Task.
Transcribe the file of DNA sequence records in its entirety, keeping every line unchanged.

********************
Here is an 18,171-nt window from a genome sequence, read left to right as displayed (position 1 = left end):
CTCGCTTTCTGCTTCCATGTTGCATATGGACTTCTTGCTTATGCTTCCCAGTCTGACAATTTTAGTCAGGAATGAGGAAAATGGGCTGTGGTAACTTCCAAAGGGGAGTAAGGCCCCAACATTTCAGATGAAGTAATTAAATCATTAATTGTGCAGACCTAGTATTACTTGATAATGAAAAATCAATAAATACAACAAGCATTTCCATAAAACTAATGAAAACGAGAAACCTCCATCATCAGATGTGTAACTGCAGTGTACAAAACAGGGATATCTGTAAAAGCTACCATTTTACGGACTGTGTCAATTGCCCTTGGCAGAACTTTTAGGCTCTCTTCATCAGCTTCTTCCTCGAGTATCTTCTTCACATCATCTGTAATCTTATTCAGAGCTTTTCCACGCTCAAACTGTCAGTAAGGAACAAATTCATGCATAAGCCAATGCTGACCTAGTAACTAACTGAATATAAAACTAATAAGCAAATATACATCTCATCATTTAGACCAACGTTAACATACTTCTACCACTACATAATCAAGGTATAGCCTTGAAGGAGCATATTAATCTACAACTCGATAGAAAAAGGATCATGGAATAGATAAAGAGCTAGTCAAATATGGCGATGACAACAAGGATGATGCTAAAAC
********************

Here is an 18,171-nt window from a genome sequence, read left to right as displayed (position 1 = left end):
CTCGCTTTCTGCTTCCATGTTGCATATGGACTTCTTGCTTATGCTTCCCAGTCTGACAATTTTAGTCAGGAATGAGGAAAATGGGCTGTGGTAACTTCCAAAGGGGAGTAAGGCCCCAACATTTCAGATGAAGTAATTAAATCATTAATTGTGCAGACCTAGTATTACTTGATAATGAAAAATCAATAAATACAACAAGCATTTCCATAAAACTAATGAAAACGAGAAACCTCCATCATCAGATGTGTAACTGCAGTGTACAAAACAGGGATATCTGTAAAAGCTACCATTTTACGGACTGTGTCAATTGCCCTTGGCAGAACTTTTAGGCTCTCTTCATCAGCTTCTTCCTCGAGTATCTTCTTCACATCATCTGTAATCTTATTCAGAGCTTTTCCACGCTCAAACTGTCAGTAAGGAACAAATTCATGCATAAGCCAATGCTGACCTAGTAACTAACTGAATATAAAACTAATAAGCAAATATACATCTCATCATTTAGACCAACGTTAACATACTTCTACCACTACATAATCAAGGTATAGCCTTGAAGGAGCATATTAATCTACAACTCGATAGAAAAAGGATCATGGAATAGATAAAGAGCTAGTCAAATATGGCGATGACAACAAGGATGATGCTAAAAC